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How Much Space Does a Dog Need? What You Need To Know!

german shepherd standing on the grass

The larger the dog, the more space they need, both indoors and out. If you’re thinking about bringing a new pup into your household, this is a serious consideration that you’ll need to make. If you live in a tiny condo, you don’t want to invest in an Irish Wolfhound!

A big part of determining the right amount of space for a dog involves measuring your dog. Whether you’re looking at your yard or a crate, we cover how to measure your dog and what you need to think about regarding their space requirements.

Hopefully, we’ll help answer some of your questions, and you’ll be able to make the right choices for your new companion’s comfort.

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Measuring Your Dog

Before discussing how much space a dog needs, you need to measure your dog.

  • Start by measuring your dog from the tip of the nose to the base of the tail. Do this in a straight line and not by following the contours of your pup’s body. This can be done with your dog lying on their side or standing in a normal position. For this example, we have a dog that is 30 inches from their nose to the base of their tail.
  • Add 6 inches to this number. Now we have 36 inches.
  • You need to square this number, so 36 x 36, which will give you the minimum floor space. This gives us 1,296 square inches.
  • To get the square footage, you need to divide the number from step 3 by 144. So, 1,296 ÷ 144 = 9. This now gives us 9 square feet.
Vet Holding Lost Dog
Image Credit: hedgehog94, Shutterstock

Therefore, a dog that is 30 inches long needs a minimum of 9 square feet of space. Also, if you’re planning on placing your dog in an enclosed place, like a crate, there should be a minimum of 6 inches of space over their head.

The rule is that the dog should be able to sit, stand up, lie down, and turn around comfortably in a crate.

Backyard Space

Much of how much outdoor space your dog will need depends not only on the size of the dog but also on the breed. Some large breeds don’t need much space because they are low energy.

For example, Welsh Corgis are high energy and need plenty of space to run around in, whereas Greyhounds usually only need minimal space.

Your best bet is to research the breed that you’re most interested in and check the energy requirements. High-energy dogs come in all shapes and sizes, and you’ll need to judge if your outdoor space is good enough. In a pinch, make sure your local park is nearby for regular exercise.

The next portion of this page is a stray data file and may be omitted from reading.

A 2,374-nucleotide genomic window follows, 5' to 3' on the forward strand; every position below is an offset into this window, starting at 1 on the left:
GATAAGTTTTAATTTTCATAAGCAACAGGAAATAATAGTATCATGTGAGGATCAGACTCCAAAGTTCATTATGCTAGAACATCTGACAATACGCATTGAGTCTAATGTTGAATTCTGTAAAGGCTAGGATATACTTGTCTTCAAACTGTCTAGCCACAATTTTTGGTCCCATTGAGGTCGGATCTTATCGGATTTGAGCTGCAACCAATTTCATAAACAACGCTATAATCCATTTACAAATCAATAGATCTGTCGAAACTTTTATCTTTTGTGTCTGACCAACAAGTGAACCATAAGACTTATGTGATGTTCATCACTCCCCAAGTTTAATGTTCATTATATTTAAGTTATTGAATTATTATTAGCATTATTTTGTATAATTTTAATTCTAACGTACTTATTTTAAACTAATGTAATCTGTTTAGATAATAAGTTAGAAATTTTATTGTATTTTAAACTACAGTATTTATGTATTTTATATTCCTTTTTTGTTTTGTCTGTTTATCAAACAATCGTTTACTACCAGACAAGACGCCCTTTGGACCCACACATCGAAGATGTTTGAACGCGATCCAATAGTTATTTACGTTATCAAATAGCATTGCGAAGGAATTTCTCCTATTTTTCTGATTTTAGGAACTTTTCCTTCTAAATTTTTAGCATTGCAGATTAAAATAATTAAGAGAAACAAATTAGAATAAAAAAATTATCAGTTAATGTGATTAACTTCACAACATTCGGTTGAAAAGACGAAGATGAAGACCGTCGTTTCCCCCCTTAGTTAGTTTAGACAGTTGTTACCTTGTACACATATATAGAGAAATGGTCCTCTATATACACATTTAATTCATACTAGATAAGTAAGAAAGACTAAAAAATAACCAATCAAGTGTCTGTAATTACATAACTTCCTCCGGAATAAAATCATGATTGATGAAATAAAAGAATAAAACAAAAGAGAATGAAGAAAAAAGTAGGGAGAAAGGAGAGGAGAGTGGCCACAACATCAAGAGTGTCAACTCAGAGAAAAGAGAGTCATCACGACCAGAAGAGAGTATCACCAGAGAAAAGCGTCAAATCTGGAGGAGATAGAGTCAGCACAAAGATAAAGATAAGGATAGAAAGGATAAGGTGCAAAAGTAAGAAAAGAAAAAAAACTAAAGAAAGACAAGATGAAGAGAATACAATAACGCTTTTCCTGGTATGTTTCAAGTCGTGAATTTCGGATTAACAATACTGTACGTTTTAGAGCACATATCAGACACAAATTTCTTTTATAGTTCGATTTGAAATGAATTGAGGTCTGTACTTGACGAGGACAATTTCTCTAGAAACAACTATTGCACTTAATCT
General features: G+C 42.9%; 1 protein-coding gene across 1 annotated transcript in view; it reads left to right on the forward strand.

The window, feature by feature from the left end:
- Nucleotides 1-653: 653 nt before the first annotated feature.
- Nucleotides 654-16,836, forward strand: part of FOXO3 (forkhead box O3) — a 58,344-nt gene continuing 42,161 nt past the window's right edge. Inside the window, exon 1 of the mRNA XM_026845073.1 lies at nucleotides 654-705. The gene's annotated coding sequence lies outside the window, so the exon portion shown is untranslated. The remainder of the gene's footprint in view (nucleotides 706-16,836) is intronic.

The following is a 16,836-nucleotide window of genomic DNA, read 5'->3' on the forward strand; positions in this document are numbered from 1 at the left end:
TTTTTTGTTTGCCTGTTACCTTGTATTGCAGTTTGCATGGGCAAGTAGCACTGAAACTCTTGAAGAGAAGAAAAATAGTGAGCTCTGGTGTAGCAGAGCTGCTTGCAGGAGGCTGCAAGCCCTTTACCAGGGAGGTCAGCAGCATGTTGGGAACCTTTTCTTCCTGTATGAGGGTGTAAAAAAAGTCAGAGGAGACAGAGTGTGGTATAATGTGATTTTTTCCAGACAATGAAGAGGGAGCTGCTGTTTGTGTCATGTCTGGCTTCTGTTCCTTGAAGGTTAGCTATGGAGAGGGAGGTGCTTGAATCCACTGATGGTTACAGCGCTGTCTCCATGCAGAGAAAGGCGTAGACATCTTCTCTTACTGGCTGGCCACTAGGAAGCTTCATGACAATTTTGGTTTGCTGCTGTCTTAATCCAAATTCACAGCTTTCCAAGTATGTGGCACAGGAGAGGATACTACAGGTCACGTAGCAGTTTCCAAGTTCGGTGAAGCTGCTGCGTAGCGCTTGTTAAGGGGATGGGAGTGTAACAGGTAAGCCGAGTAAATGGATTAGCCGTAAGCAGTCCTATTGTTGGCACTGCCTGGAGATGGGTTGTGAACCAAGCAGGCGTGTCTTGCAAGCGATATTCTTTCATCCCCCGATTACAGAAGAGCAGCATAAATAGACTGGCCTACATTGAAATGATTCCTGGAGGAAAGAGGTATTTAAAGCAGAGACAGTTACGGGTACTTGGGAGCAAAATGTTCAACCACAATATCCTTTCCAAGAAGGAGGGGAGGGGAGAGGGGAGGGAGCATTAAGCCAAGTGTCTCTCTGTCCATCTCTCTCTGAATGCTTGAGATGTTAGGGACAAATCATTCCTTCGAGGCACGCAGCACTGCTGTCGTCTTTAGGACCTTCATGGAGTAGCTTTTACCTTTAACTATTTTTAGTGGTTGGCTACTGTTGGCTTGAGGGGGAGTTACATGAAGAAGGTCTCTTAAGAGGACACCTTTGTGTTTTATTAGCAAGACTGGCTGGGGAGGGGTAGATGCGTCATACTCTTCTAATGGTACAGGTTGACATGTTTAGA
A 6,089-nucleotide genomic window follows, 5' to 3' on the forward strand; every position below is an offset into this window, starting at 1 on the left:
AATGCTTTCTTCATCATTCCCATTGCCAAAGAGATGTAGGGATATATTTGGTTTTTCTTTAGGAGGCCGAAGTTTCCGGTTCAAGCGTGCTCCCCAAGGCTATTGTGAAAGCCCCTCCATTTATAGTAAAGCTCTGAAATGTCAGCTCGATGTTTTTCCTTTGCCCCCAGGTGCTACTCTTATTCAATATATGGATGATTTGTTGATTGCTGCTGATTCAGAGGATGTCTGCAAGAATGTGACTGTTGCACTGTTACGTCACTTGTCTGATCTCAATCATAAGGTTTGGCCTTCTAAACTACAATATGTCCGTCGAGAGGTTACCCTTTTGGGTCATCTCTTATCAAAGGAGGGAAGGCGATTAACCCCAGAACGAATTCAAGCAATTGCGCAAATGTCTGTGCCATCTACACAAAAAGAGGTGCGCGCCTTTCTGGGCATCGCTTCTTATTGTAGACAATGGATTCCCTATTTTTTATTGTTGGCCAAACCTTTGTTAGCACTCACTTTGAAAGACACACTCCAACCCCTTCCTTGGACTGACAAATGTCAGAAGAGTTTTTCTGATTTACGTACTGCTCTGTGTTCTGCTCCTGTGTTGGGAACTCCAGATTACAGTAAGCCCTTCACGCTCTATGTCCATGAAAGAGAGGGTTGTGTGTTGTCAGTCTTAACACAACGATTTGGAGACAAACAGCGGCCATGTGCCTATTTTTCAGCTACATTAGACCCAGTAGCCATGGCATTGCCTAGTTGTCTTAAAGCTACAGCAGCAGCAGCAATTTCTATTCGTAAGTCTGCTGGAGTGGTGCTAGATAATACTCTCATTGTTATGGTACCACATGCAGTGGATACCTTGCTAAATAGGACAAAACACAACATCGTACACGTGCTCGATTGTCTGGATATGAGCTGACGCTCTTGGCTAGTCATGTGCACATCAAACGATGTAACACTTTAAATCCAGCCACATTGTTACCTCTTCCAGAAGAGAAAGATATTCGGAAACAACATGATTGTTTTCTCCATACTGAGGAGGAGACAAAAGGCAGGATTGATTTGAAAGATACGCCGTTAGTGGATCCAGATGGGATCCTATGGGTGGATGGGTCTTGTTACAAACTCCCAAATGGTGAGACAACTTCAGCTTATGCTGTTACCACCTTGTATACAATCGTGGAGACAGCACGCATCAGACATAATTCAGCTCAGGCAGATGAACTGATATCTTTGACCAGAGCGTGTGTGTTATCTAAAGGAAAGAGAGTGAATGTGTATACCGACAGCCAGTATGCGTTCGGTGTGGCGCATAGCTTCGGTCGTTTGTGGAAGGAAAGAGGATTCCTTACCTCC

Dog training outdoor
Image Credit: Paya Mona, Shutterstock

Setting Up a Personal Space for Your Dog

It’s essential that you have a space set up for your dog that’s safe and quiet. For some dogs, it might be a section of your couch or a corner in your living room.

It should be in a low-traffic and quiet area, without any drafts. You won’t want hot or cold air blowing on your pup, so the temperature must be consistent, which also includes staying away from direct sunlight.

If your dog prefers the crate, you can leave the door open and invest in a crate cover, which will make it cozier and a great place for your dog to escape to.

Once you or your dog have picked a spot, you should add your dog’s favorite things to it, like blankets or a dog bed and toys. You can also place food and water bowls close to this area if it’s feasible.

Try not to mess around with their space unless it’s absolutely necessary, such as if it needs cleaning. Make sure everyone in your family gives the dog space, particularly when your dog is relaxing in their area. The whole point of providing your pup with a safe space is to allow them to have quiet and uninterrupted time there.

a dog on a bed crate
Image Credit: Chewy

Outdoor Exercise

Getting your dog outside for exercise is a vital part of dog ownership. Even dogs that don’t need or want much exercise still need to get outside for the fresh air and to stretch their legs.

Without proper exercise and social and mental stimulation, behavioral and health problems can crop up, such as:

  • Depression
  • Irritability and aggression
  • Boredom and restlessness
  • Obesity and lethargy
  • Destructive behavior such as chewing and digging
  • Overexcitability and overly rough play
  • Attempts at escape
  • Frequent whining and barking

If you live in a small space and are away for most of the day, you’ll need to take your dog out for long walks and exercise when you’re home.

walking with dog
Image Credit: Piqsels

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Conclusion

Space is important for dogs, particularly if you’re looking at dog crates. But the size of your yard or apartment is not as important as how often you take your dog out for daily exercise and walks. Just be careful about the kind of breed that you decide on. If you yourself aren’t an energetic person, you’re probably better off with a low-energy dog.

Have a look at this general dog breed information and their exercise needs, as it will give you a better idea of how much exercise certain breeds will require. After all, a large space isn’t necessarily a good thing if the dog still isn’t stimulated and exercised enough. A small space with a fully engaged owner who spends time playing with and exercising their dog is infinitely better!


Featured Image Credit: Pixabay

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